COMMENTARY

The "Only Murders in the Building" stunt double gag isn't just hilarious, it's subversive justice

Jane Lynch in a pork pie hat is all we wanted in Charles' double, including commentary about Hollywood sexism

By Kylie Cheung
Published October 13, 2021 5:00PM (EDT)
Jane Lynch as Saz and Steve Martin as Charles on "Only Murders in the Building" (Craig Blankenhorn/Hulu)
Jane Lynch as Saz and Steve Martin as Charles on "Only Murders in the Building" (Craig Blankenhorn/Hulu)

Hulu's "Only Murders in the Building" already had a killer cast going for it, pairing industry veterans Steve Martin and Martin Short with Selena Gomez playing three nosy neighbors trying to solve a murder mystery in their luxury New York City apartment building. The show even boasts big names with its guest appearances, ranging from Tina Fey and Sting as himself to Twitter sensation and "Daily Show" correspondent Jaboukie Young-White as a podcast fan.

But the series outdoes itself with its latest familiar face: Jane Lynch. 

It's not just that Lynch is a fantastic comedian — which she is — but it's who she plays and how she plays them that elevates her always welcome presence into comedy gold. In the episode "Double Time," Charles Haden-Savage (Martin), who played a cop on the show "Brazzos" 30 years ago, reveals that he's still in touch with his stunt double who is, yep, played by none other than Jane Lynch.

Enter Saz (Lynch), who just happens to be wearing what could be considered classic Charles attire, down to the pork pie hat. When the two reunite, it's like looking into a funhouse mirror, with all the elements similar enough but just off. The series fully embraces the gag with multiple people — such as Charles' true crime podcast partners Oliver (Short) and Mabel (Gomez) — mistaking Saz for Charles initially, until seeing the two together.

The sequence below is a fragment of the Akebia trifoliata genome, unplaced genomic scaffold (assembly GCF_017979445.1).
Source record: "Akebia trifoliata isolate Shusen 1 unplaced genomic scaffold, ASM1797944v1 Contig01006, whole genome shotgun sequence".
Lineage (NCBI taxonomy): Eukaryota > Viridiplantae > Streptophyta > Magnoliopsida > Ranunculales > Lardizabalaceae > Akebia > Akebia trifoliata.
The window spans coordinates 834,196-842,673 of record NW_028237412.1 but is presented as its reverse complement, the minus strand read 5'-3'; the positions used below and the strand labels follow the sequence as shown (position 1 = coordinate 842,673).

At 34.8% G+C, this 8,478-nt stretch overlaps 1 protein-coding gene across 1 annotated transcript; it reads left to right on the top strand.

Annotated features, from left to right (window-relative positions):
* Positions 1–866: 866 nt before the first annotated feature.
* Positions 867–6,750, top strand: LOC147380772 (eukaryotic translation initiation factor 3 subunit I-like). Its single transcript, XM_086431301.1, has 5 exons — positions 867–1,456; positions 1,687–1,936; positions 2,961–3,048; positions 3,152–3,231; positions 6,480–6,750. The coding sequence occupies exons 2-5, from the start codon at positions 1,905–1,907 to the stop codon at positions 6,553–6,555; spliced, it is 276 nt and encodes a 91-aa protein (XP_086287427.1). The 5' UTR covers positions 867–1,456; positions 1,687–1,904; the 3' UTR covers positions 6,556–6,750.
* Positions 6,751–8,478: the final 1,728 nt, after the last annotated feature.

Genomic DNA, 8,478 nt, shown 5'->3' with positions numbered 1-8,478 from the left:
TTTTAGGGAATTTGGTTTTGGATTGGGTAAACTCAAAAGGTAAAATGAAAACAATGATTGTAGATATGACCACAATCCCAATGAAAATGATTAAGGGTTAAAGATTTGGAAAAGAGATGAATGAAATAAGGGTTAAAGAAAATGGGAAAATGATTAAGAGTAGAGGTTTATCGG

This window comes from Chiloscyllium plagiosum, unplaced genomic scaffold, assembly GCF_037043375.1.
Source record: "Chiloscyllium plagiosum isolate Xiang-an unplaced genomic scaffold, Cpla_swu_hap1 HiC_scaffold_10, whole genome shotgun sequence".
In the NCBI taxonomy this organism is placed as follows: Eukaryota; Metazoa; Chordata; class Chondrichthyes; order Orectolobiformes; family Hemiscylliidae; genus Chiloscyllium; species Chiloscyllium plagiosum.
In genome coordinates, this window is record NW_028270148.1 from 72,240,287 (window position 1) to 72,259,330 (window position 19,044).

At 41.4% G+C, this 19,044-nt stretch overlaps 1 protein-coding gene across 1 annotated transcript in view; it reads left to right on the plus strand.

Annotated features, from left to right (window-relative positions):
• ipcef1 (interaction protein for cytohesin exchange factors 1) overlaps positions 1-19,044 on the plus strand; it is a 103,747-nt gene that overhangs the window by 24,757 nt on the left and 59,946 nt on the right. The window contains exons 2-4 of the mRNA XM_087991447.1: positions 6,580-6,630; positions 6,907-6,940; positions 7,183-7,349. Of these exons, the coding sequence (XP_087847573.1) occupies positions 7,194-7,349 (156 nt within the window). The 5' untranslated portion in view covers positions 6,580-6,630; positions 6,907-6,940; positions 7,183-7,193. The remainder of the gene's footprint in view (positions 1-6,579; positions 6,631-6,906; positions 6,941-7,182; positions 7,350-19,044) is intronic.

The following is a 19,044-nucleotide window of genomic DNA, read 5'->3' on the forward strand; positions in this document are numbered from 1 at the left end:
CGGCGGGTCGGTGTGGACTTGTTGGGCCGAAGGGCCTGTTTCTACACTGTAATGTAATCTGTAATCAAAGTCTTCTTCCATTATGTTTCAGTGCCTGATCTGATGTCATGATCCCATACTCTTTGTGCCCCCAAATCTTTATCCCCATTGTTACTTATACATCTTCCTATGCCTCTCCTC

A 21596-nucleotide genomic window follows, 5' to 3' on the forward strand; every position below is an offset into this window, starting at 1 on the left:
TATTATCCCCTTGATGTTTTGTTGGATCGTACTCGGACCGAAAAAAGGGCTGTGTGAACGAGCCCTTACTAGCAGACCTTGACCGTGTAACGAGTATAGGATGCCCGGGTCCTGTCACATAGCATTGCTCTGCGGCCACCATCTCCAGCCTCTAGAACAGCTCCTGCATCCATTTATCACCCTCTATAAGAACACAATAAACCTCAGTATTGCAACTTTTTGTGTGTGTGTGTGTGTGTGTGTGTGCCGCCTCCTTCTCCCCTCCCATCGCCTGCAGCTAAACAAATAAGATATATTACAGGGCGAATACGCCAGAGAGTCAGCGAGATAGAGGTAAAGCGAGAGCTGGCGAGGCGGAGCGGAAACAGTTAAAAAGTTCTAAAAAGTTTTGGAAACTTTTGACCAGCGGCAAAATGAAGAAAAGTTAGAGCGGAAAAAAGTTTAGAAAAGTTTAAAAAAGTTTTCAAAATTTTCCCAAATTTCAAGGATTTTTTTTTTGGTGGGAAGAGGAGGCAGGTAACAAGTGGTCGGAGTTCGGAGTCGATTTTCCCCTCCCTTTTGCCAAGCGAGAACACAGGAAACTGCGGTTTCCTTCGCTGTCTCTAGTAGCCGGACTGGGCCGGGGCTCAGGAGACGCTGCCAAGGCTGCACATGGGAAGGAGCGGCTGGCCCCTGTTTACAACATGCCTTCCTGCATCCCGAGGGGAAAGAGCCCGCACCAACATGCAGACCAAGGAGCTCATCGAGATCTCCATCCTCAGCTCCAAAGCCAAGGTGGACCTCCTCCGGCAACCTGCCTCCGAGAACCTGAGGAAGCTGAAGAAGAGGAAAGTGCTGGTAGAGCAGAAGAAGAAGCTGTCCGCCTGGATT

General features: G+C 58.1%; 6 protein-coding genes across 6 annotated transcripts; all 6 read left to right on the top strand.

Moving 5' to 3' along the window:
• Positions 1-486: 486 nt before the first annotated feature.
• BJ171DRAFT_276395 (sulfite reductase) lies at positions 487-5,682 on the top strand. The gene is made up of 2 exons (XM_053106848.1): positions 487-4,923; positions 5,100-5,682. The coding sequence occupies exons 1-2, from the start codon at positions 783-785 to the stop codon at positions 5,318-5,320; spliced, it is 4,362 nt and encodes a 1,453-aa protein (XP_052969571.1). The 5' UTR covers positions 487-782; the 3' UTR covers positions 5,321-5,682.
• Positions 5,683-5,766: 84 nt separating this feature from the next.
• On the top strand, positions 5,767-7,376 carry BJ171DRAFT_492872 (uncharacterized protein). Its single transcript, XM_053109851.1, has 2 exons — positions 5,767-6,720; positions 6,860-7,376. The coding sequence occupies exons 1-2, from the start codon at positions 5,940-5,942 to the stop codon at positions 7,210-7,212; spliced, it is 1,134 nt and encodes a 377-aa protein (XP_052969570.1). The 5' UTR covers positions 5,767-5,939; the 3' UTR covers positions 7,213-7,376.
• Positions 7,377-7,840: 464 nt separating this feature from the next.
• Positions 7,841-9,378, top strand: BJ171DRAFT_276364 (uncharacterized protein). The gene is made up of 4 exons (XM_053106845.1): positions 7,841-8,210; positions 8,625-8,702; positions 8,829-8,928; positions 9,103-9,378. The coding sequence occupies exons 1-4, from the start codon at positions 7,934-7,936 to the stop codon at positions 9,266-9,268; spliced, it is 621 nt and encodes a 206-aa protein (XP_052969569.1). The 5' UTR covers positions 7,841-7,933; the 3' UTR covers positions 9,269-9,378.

"What is this, 'Face/Off'?!" wails Oliver after doing a double take.

The gag doesn't end there. Saz, an electric queer woman whose charisma is undeniable, reveals that doubling for Charles wasn't confined to stunt work. Apparently their build is so similar to each other's (and Tilda Swinton's!) that Saz also doubled for Charles' hot tub scenes and sex scenes . . . because his hip motions weren't "natural."


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The ultimate way that Saz replaced Charles? She stole his girlfriend Cookie back in the day. Ouch.

In this episode, the tensions and anxieties that often accompany murder mysteries are relieved by Lynch's comic relief and the joy of seeing a female stunt double for Charles. Despite the many ways that Saz has shown herself to be a better Charles than Charles himself, the two have a palpably warm and familiar chemistry.

While "Only Murders" doesn't wade into the politics of gender and stunt doubling — beyond Mabel calling the arrangement "pretty progressive for the early '90s" — we can't help but celebrate Saz's calling in the context of rampant sexism in Hollywood's stunt work industry. The Saz-Charles dynamic subverts a widespread problem among stunt work known as "wigging": male stuntmen donning wigs and women's clothes to perform stunts for actresses, even though female stunt workers are more than qualified to perform these jobs.